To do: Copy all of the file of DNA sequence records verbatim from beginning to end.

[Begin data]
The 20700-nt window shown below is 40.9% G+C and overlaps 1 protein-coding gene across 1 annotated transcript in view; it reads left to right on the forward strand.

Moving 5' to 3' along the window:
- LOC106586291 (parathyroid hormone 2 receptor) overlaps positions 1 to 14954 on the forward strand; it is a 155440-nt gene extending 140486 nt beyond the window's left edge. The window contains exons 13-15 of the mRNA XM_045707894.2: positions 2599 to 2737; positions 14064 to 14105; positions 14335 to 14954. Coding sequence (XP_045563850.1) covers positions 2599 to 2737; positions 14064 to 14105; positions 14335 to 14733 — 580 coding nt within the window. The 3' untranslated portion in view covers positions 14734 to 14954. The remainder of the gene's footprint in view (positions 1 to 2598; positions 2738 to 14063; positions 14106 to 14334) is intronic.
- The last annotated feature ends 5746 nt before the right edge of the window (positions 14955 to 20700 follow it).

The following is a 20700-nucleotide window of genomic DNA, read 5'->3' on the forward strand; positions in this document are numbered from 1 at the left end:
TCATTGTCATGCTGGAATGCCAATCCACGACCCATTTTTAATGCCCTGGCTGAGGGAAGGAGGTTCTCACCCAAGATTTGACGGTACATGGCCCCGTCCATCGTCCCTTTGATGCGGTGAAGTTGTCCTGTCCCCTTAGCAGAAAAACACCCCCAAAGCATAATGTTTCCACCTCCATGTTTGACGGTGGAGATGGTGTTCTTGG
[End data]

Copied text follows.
The 20700-nt window shown below is 40.9% G+C and overlaps 1 protein-coding gene across 1 annotated transcript in view; it reads left to right on the forward strand.

Moving 5' to 3' along the window:
- LOC106586291 (parathyroid hormone 2 receptor) overlaps positions 1 to 14954 on the forward strand; it is a 155440-nt gene extending 140486 nt beyond the window's left edge. The window contains exons 13-15 of the mRNA XM_045707894.2: positions 2599 to 2737; positions 14064 to 14105; positions 14335 to 14954. Coding sequence (XP_045563850.1) covers positions 2599 to 2737; positions 14064 to 14105; positions 14335 to 14733 — 580 coding nt within the window. The 3' untranslated portion in view covers positions 14734 to 14954. The remainder of the gene's footprint in view (positions 1 to 2598; positions 2738 to 14063; positions 14106 to 14334) is intronic.
- The last annotated feature ends 5746 nt before the right edge of the window (positions 14955 to 20700 follow it).

The following is a 20700-nucleotide window of genomic DNA, read 5'->3' on the forward strand; positions in this document are numbered from 1 at the left end:
TCATTGTCATGCTGGAATGCCAATCCACGACCCATTTTTAATGCCCTGGCTGAGGGAAGGAGGTTCTCACCCAAGATTTGACGGTACATGGCCCCGTCCATCGTCCCTTTGATGCGGTGAAGTTGTCCTGTCCCCTTAGCAGAAAAACACCCCCAAAGCATAATGTTTCCACCTCCATGTTTGACGGTGGAGATGGTGTTCTTGG